Learning from the past: Trends in executive compensation over the 20th century

Carola Frydman*

*Corresponding author for this work

Research output: Contribution to journalArticlepeer-review

7 Scopus citations


In recent years, a large academic debate has tried to explain the rapid rise in CEO pay experienced over the past three decades. In this article, I review the main proposed theories, which span views of compensation as the result of a competitive labor market for executives to theories based on excess of managerial power. Some of these hypotheses have found support in cross-sectional evidence, but it has proven more difficult to determine which factors have caused the observed changes in pay over time. An alternative strategy is to evaluate the fit of plausible explanations out of sample by contrasting them with the evolution in executive pay and the market for managers during earlier time periods. A case study of General Electric suggests that evidence for earlier decades can speak of the recent trends and reveals the limitations of current explanations to address the long-run data.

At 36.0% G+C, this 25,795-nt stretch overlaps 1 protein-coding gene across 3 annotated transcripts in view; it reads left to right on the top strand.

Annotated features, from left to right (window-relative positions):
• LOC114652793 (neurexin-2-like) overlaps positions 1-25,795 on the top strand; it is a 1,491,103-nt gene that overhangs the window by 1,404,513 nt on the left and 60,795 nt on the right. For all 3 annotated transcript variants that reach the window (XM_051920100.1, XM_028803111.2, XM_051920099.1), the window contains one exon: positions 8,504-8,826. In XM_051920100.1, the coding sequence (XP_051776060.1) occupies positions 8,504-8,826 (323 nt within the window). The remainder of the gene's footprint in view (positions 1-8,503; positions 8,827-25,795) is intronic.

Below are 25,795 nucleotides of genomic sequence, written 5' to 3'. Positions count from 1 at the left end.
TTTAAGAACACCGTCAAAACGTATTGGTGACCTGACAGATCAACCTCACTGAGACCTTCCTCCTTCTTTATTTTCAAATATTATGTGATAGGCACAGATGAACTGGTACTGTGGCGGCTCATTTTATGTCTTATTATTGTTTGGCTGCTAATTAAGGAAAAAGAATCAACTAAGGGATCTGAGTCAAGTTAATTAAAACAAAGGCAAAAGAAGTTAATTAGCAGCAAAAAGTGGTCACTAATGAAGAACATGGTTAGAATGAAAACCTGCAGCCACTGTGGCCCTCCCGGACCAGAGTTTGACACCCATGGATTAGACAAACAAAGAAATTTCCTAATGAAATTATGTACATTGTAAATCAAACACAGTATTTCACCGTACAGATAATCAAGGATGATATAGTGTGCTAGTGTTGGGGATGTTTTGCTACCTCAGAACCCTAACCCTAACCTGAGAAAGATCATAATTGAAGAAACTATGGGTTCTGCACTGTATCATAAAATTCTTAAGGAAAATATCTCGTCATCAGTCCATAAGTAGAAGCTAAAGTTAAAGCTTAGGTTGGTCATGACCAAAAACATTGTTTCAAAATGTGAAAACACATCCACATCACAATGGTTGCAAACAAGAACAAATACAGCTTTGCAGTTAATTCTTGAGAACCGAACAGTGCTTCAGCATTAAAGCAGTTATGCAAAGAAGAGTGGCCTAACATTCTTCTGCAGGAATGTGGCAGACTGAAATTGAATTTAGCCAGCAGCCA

Original languageEnglish (US)
Pages (from-to)458-481
Number of pages24
JournalCESifo Economic Studies
Issue number3-4
StatePublished - Dec 4 2009


  • Corporate governance
  • Executive compensation
  • Managerial incentives
  • Market for managers

ASJC Scopus subject areas

  • Geography, Planning and Development
  • Economics and Econometrics


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